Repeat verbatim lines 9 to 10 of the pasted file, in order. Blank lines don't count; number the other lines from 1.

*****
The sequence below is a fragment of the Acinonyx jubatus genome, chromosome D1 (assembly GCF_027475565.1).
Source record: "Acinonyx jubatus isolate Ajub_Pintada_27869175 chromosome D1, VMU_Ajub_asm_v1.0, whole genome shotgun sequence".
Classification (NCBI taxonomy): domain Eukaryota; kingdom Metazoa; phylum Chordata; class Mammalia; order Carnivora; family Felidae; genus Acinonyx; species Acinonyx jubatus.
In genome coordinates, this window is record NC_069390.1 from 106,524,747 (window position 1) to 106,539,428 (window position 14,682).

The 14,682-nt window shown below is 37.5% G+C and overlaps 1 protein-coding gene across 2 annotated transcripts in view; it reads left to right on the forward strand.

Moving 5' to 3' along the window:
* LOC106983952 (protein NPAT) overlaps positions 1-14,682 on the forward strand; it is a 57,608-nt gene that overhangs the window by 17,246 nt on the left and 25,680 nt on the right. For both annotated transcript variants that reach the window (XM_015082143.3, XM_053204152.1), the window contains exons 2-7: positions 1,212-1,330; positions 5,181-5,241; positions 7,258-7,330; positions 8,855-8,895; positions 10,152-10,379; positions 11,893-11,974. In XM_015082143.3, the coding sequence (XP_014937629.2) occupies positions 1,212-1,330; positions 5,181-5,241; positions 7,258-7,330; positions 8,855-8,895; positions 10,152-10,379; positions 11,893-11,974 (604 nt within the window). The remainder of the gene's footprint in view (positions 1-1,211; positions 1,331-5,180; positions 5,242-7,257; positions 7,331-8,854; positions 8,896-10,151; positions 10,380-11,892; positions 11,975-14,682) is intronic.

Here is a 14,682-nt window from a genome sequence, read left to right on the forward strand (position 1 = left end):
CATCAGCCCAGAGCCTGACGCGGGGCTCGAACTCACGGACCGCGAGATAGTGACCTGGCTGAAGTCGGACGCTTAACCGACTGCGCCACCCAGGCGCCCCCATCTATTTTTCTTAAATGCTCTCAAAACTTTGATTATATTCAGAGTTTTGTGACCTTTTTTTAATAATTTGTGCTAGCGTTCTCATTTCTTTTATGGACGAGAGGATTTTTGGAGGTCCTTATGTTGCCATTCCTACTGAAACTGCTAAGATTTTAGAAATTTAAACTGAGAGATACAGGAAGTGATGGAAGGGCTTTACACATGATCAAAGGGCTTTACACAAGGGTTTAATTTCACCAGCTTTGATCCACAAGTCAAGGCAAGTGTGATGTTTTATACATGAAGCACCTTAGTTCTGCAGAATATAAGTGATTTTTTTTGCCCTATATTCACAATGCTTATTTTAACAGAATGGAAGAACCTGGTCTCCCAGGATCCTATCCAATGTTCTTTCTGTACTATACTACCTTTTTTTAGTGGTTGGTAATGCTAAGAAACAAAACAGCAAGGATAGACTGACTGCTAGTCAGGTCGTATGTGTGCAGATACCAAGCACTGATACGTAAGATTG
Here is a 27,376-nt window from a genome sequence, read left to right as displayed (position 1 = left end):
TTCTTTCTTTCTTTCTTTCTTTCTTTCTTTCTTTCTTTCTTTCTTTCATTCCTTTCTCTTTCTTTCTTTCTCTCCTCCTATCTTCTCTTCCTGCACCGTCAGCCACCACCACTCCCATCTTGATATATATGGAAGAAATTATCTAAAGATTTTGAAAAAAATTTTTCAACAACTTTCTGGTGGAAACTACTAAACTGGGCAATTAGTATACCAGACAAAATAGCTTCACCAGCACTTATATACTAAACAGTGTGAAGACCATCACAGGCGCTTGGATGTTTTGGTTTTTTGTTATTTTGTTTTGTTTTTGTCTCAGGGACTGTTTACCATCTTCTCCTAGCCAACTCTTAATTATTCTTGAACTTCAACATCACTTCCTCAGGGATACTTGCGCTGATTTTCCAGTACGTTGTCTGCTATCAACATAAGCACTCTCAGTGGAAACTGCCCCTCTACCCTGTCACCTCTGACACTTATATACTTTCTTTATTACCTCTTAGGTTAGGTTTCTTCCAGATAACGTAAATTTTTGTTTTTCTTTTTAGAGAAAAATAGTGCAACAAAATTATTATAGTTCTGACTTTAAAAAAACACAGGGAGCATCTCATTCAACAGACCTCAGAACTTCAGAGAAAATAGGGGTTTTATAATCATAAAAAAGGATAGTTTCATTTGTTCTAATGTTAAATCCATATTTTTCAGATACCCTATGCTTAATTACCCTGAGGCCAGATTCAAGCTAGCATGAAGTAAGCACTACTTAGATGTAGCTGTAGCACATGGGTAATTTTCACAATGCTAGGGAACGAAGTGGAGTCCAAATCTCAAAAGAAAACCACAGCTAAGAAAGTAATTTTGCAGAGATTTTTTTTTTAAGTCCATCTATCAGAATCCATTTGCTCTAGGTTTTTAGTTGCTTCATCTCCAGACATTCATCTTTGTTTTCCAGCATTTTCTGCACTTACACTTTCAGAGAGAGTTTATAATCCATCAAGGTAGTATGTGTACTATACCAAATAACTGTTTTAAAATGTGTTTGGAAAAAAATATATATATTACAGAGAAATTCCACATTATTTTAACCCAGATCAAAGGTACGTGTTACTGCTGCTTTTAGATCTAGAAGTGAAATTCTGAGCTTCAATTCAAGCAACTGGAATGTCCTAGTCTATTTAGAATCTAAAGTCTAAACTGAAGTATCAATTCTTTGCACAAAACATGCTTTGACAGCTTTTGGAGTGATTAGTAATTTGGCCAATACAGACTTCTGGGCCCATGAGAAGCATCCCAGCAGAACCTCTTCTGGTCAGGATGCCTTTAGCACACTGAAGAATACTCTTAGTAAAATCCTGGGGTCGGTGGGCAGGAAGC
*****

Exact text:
CATCAGCCCAGAGCCTGACGCGGGGCTCGAACTCACGGACCGCGAGATAGTGACCTGGCTGAAGTCGGACGCTTAACCGACTGCGCCACCCAGGCGCCCCCATCTATTTTTCTTAAATGCTCTCAAAACTTTGATTATATTCAGAGTTTTGTGACCTTTTTTTAATAATTTGTGCTAGCGTTCTCATTTCTTTTATGGACGAGAGGATTTTTGGAGGTCCTTATGTTGCCATTCCTACTGAAACTGCTAAGATTTTAGAAATTTAAACTGAGAGATACAGGAAGTGATGGAAGGGCTTTACACATGATCAAAGGGCTTTACACAAGGGTTTAATTTCACCAGCTTTGATCCACAAGTCAAGGCAAGTGTGATGTTTTATACATGAAGCACCTTAGTTCTGCAGAATATAAGTGATTTTTTTTGCCCTATATTCACAATGCTTATTTTAACAGAATGGAAGAACCTGGTCTCCCAGGATCCTATCCAATGTTCTTTCTGTACTATACTACCTTTTTTTAGTGGTTGGTAATGCTAAGAAACAAAACAGCAAGGATAGACTGACTGCTAGTCAGGTCGTATGTGTGCAGATACCAAGCACTGATACGTAAGATTG
Here is a 27,376-nt window from a genome sequence, read left to right as displayed (position 1 = left end):